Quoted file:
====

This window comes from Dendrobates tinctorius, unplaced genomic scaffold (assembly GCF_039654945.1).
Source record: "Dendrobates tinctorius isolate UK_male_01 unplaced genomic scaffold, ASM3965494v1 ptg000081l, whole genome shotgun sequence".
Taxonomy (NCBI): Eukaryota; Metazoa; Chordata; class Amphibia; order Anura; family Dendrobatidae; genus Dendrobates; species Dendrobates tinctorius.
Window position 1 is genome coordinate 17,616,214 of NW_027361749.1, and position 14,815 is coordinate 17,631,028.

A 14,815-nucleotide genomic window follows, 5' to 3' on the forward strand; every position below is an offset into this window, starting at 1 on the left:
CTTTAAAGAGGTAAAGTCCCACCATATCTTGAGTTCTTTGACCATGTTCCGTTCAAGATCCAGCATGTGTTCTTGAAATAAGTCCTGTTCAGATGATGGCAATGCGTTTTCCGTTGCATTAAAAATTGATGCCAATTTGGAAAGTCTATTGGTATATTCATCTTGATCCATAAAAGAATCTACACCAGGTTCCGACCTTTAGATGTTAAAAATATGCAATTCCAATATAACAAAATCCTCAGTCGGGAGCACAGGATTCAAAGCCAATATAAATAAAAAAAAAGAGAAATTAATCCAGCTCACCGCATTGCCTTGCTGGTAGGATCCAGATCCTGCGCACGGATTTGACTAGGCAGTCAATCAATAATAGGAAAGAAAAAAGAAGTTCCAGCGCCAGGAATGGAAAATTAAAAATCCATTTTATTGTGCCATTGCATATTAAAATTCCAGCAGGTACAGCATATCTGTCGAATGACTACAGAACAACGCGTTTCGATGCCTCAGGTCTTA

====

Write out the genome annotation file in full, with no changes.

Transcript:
This window comes from Dendrobates tinctorius, unplaced genomic scaffold (assembly GCF_039654945.1).
Source record: "Dendrobates tinctorius isolate UK_male_01 unplaced genomic scaffold, ASM3965494v1 ptg000081l, whole genome shotgun sequence".
Taxonomy (NCBI): Eukaryota; Metazoa; Chordata; class Amphibia; order Anura; family Dendrobatidae; genus Dendrobates; species Dendrobates tinctorius.
Window position 1 is genome coordinate 17,616,214 of NW_027361749.1, and position 14,815 is coordinate 17,631,028.

A 14,815-nucleotide genomic window follows, 5' to 3' on the forward strand; every position below is an offset into this window, starting at 1 on the left:
CTTTAAAGAGGTAAAGTCCCACCATATCTTGAGTTCTTTGACCATGTTCCGTTCAAGATCCAGCATGTGTTCTTGAAATAAGTCCTGTTCAGATGATGGCAATGCGTTTTCCGTTGCATTAAAAATTGATGCCAATTTGGAAAGTCTATTGGTATATTCATCTTGATCCATAAAAGAATCTACACCAGGTTCCGACCTTTAGATGTTAAAAATATGCAATTCCAATATAACAAAATCCTCAGTCGGGAGCACAGGATTCAAAGCCAATATAAATAAAAAAAAAGAGAAATTAATCCAGCTCACCGCATTGCCTTGCTGGTAGGATCCAGATCCTGCGCACGGATTTGACTAGGCAGTCAATCAATAATAGGAAAGAAAAAAGAAGTTCCAGCGCCAGGAATGGAAAATTAAAAATCCATTTTATTGTGCCATTGCATATTAAAATTCCAGCAGGTACAGCATATCTGTCGAATGACTACAGAACAACGCGTTTCGATGCCTCAGGTCTTA